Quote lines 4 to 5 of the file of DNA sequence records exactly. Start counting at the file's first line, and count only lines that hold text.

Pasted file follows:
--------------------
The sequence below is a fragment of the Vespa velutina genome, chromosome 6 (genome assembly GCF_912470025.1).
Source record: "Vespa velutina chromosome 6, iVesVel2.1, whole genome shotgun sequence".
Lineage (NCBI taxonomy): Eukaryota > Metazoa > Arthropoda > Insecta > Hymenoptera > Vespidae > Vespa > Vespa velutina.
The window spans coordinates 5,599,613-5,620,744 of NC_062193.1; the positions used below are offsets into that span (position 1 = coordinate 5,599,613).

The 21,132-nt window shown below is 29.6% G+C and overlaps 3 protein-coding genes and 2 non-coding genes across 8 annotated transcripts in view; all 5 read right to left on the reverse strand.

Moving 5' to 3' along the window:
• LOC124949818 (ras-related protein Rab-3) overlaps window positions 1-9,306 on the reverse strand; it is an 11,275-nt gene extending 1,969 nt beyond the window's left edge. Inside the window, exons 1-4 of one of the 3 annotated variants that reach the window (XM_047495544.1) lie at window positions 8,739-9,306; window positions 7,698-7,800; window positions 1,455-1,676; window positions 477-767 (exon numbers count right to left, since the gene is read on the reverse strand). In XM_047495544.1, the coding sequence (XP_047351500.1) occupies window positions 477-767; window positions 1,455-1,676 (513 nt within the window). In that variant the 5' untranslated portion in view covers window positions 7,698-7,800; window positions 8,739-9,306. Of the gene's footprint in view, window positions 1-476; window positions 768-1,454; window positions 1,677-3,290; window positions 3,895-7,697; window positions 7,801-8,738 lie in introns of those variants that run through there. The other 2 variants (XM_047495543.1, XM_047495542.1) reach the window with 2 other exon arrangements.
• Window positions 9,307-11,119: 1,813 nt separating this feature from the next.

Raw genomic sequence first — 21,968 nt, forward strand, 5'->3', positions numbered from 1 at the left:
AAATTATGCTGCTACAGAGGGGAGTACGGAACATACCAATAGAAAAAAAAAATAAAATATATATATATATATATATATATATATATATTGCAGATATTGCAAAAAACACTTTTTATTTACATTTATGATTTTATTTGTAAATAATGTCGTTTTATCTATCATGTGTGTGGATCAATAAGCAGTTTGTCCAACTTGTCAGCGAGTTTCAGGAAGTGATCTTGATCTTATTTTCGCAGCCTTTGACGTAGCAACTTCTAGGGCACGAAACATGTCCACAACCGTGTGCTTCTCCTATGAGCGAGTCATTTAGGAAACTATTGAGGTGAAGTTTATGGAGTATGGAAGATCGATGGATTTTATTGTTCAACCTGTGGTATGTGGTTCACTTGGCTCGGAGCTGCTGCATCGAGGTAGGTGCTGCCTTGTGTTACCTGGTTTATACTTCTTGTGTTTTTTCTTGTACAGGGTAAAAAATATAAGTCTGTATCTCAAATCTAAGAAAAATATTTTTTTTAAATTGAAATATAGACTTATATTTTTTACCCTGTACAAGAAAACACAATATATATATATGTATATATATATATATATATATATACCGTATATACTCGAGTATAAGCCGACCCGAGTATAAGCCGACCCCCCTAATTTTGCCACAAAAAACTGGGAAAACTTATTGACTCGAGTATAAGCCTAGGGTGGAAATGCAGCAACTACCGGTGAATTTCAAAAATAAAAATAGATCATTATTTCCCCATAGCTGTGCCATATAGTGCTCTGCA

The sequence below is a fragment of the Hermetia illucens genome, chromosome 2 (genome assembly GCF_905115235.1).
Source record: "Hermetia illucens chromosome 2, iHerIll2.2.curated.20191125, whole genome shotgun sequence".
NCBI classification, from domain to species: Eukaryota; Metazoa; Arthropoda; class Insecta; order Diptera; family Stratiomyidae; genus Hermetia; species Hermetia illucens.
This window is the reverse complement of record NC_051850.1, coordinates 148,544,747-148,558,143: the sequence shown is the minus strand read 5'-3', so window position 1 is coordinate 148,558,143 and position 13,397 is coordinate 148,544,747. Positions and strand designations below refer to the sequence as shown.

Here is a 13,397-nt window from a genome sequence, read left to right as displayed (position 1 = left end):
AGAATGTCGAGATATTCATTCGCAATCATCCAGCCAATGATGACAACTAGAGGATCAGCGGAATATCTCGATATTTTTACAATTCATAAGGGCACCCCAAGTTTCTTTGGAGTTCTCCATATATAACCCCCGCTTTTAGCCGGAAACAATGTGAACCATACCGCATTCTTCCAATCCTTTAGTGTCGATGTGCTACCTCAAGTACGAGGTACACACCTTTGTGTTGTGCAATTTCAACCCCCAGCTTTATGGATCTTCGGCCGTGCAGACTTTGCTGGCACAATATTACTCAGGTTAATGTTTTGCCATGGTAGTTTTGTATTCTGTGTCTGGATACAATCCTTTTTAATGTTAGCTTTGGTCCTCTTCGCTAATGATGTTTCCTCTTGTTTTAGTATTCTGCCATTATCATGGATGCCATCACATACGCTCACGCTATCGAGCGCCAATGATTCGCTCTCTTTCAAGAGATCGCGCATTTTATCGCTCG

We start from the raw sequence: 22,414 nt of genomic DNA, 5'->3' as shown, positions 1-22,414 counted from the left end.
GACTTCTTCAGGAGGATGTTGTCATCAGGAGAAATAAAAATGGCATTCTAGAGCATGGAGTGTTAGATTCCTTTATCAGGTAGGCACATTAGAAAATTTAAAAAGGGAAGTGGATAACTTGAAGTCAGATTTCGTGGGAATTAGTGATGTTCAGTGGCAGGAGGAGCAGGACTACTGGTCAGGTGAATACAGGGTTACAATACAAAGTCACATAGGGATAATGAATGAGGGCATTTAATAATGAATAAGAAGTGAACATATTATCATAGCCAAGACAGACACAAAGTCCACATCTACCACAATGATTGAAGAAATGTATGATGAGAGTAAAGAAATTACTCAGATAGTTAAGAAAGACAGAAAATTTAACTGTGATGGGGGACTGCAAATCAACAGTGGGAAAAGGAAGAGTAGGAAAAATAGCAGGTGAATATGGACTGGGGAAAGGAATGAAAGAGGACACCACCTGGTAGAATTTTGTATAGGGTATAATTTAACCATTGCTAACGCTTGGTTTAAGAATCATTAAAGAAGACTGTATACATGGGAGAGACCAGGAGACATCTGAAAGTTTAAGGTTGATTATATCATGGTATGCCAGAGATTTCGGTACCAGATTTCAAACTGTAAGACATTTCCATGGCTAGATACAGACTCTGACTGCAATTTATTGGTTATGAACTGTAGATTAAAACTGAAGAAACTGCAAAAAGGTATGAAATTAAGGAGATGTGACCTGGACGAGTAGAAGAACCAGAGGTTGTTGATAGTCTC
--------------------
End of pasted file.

The window spans coordinates 5,599,613-5,620,744 of NC_062193.1; the positions used below are offsets into that span (position 1 = coordinate 5,599,613).

The 21,132-nt window shown below is 29.6% G+C and overlaps 3 protein-coding genes and 2 non-coding genes across 8 annotated transcripts in view; all 5 read right to left on the reverse strand.